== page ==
Anyone following the news would be hard-pressed not to have seen the various stories and numerous patent disputes being fought at the moment. It seems there’s not a single mobile device manufacturer that isn’t involved to some extent, from the big players like Apple and Samsung, to the smaller companies like Kyocera and (now anyway) Palm.
I’ve been following with interest as the mobile platform is one that affects many facets of the industries I play in – web development and Information Technology.
In all of these cases, the single most frustrating thing for me has been the abusurdity of some of the claims and the fact that these have been recognised as a legally arguable point.
The ‘Spring Back’ effect
I think the claim – which has been upheld by the U.S. courts – that frustrates me the most is Apple’s claim to own the patent for the spring back effect on user interfaces.
The ‘Spring Back’ effect – known in physics as elasticity – is not a new concept and not new in it’s use in interface design or navigation. Roll back to mid-1990s when Macromedia Flash was in it’s boom period, it seemed that pretty much every Flash website used some sort of elasticity effect. I know I used it – maybe I should have patented the idea?
The question isn’t really whether or not someone else has used an effect that Apple has patented – the real question that needs to be asked is should Apple have been allowed to patent the concept of ‘elasticity’ in the first place? What’s next – gravity or perhaps acceleration?
Design / Styling
A big one Apple is playing up is their ownership of the style of the iPad and iPhone. In reality however, there is really only one format that makes sense for a tablet – flat. Ergonimics dictate that it needs a wide border to hold (so you aren’t constantly touching the ‘live’ area of the screen and rounded corners make it more comfortable too. The fact that Apple did it first doesn’t mean they should be able to patent such obvious features.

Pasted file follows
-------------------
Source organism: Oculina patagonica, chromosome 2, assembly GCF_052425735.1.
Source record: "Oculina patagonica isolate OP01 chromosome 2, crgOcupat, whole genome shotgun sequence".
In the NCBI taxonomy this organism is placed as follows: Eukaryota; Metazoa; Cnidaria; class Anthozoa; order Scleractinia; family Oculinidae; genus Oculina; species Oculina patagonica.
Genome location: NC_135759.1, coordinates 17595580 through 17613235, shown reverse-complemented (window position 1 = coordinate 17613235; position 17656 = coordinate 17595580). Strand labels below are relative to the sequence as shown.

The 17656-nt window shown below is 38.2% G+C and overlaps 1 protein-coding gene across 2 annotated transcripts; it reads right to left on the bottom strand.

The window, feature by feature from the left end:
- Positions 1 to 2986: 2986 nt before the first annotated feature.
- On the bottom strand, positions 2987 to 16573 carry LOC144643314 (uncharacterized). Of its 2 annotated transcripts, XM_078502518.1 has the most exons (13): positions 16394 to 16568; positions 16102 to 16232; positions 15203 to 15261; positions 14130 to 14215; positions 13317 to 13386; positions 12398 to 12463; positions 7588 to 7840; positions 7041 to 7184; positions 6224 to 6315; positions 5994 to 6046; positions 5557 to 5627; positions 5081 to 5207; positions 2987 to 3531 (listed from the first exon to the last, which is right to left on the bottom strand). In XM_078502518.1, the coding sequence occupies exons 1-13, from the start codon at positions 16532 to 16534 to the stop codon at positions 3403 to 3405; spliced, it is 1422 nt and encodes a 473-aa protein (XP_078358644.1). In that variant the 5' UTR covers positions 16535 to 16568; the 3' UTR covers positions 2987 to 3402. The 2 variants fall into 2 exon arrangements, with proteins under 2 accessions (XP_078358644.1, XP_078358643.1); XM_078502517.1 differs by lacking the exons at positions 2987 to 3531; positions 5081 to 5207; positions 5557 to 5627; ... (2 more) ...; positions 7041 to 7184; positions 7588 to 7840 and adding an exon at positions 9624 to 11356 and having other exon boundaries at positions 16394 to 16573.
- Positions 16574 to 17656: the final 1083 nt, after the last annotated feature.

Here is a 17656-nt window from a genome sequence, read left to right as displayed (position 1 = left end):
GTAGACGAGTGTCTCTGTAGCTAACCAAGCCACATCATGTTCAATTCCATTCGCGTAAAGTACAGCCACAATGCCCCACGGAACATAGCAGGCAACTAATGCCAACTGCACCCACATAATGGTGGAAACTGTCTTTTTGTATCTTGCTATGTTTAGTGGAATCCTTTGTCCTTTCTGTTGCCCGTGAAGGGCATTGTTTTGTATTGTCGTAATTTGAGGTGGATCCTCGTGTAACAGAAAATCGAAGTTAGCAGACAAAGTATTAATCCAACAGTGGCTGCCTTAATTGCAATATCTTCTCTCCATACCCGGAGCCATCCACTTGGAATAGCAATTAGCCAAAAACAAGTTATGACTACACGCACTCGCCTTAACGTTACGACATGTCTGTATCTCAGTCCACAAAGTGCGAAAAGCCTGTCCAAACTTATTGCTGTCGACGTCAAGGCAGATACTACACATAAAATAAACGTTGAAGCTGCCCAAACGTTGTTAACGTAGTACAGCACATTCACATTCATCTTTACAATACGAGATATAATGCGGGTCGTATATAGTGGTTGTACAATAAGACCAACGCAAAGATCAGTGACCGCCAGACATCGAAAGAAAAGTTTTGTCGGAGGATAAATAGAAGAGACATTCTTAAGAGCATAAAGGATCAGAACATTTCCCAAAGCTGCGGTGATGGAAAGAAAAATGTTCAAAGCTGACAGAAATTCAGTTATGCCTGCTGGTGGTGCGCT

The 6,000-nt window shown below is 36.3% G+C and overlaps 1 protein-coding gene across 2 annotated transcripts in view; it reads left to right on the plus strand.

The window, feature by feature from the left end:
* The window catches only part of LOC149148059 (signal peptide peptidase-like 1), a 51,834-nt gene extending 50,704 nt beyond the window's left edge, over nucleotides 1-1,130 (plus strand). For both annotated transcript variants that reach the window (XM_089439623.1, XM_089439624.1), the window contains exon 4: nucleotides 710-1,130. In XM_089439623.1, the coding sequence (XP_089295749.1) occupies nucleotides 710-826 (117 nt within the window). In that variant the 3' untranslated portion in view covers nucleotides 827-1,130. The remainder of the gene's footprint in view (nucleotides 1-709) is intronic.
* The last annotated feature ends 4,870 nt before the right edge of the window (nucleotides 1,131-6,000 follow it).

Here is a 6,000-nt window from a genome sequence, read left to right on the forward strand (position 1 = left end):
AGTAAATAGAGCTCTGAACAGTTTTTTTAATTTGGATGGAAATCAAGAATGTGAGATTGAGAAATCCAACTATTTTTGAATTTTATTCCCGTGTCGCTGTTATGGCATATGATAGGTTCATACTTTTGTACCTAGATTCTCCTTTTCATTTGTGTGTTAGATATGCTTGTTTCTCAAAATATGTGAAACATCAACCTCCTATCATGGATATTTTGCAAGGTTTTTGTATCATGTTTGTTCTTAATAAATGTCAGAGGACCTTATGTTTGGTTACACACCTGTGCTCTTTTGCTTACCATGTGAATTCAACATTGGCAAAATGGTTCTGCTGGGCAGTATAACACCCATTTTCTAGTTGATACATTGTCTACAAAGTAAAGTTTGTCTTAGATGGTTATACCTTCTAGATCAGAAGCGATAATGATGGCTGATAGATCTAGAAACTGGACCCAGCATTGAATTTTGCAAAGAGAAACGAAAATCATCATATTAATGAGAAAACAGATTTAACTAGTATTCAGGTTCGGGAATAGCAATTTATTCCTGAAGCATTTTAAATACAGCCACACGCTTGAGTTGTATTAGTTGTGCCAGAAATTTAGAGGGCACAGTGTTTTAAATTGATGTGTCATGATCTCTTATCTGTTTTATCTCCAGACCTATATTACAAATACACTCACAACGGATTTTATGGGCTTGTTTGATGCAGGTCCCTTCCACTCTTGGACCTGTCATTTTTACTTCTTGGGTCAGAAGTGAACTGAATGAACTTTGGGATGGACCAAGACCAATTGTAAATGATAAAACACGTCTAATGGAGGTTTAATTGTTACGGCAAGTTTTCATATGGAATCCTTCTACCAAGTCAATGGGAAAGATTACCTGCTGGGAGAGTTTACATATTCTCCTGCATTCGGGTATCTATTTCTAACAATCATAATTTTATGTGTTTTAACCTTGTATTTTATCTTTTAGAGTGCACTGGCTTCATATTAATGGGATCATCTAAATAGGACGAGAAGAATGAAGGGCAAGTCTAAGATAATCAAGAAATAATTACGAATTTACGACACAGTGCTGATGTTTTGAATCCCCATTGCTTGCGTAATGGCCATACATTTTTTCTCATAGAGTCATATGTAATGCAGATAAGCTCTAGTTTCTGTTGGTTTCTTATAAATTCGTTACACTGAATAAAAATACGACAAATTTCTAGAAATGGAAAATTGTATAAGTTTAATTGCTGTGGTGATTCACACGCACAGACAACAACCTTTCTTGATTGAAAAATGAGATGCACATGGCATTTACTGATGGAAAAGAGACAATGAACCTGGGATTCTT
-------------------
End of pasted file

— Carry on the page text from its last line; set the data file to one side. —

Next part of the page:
If similar things were being tried in other industries (automotive, flat screen TVs, etc.) it would be laughable (‘Our has 4 wheels arrange near the corners of the vehicle, they should find a unique style’)
The Big Samsung Vs Apple Case
The decision to award Apple $1,049,343,540 USD is being seen as absurd with facts coming to light that showed that the jury either didn’t understand the facts or didn’t want to take the time to review them.
The jury foreman has already stated that the damages were made to punish Samsung, despite specific instructions not to do so:
“You should keep in mind that the damages you award are meant to compensate the patent holder and not to punish an infringer”
Yet the jury foreman specifically said after the trial:
The figures decided upon were to be “sufficiently high to be painful [to Samsung], but not unreasonable”
Additionally, it seems that the application of patent law (specifically Prior Art) on a major patent of Apples – our old friend the Springback effect – was not understood by the jury and the jury foreman may even have been biased when he explained his take on it to the jury members.
If you watch the video below at around three minutes you see the foreman discuss the basis for his decision on prior art. He starts banging on about incompatible processors and such, none of which is relevant to prior art:
Apple Jury ForemanThe Apple foreman discusses the basis for his decision on prior art
The specific instructions to the jury (which the foreman again insists the jury read) note that to find prior art, you only need to illustrate that the invention has already been done or even explained somewhere else (which Samsung had done).
Obviously Samsung say they are going to appeal but it’s hazy as to what of the jury’s discussions will be admissible in a court of appeal.
Whichever way this goes, the only losers in reality here are consumers and tax payers, in terms of competion-driven innovation, market-driven pricing and the costs of the legal process.